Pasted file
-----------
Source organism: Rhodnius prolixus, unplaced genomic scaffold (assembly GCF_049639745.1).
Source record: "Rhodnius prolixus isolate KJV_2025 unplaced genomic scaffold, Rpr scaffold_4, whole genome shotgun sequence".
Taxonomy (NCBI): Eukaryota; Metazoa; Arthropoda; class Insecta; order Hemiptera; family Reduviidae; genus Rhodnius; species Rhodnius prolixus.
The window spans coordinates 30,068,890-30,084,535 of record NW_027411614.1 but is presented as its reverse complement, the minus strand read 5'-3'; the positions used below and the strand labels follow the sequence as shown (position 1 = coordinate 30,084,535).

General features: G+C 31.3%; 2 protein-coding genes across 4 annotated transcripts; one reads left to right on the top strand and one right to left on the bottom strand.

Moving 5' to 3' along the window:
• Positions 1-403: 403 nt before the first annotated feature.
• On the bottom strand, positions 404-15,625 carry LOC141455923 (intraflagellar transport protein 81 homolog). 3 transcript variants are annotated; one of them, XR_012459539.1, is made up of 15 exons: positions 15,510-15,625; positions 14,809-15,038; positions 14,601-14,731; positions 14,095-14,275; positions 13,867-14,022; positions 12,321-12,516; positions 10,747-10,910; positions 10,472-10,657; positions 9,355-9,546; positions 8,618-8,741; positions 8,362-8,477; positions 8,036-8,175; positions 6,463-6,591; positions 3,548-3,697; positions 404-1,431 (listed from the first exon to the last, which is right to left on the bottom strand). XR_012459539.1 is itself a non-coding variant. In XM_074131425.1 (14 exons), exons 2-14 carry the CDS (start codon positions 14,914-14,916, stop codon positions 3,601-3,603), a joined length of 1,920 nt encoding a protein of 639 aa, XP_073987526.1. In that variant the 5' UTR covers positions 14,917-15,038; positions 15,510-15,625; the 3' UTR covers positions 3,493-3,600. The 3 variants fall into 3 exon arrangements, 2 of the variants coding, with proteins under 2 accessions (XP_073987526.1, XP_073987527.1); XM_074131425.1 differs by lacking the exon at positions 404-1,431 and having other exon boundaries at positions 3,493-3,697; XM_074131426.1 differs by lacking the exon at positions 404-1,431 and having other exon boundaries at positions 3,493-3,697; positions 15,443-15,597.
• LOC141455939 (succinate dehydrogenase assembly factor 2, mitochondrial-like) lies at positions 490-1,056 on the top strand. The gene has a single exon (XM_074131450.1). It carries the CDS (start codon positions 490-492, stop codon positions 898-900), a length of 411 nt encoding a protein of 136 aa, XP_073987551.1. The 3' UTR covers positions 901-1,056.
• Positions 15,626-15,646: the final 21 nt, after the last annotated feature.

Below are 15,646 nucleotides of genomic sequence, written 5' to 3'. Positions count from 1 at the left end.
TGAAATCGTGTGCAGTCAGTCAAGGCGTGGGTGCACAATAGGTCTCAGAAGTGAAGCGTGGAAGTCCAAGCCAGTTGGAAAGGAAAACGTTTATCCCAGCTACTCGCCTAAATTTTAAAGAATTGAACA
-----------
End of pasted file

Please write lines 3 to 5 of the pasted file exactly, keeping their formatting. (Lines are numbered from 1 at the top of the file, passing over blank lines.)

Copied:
Taxonomy (NCBI): Eukaryota; Metazoa; Arthropoda; class Insecta; order Hemiptera; family Reduviidae; genus Rhodnius; species Rhodnius prolixus.
The window spans coordinates 30,068,890-30,084,535 of record NW_027411614.1 but is presented as its reverse complement, the minus strand read 5'-3'; the positions used below and the strand labels follow the sequence as shown (position 1 = coordinate 30,084,535).

General features: G+C 31.3%; 2 protein-coding genes across 4 annotated transcripts; one reads left to right on the top strand and one right to left on the bottom strand.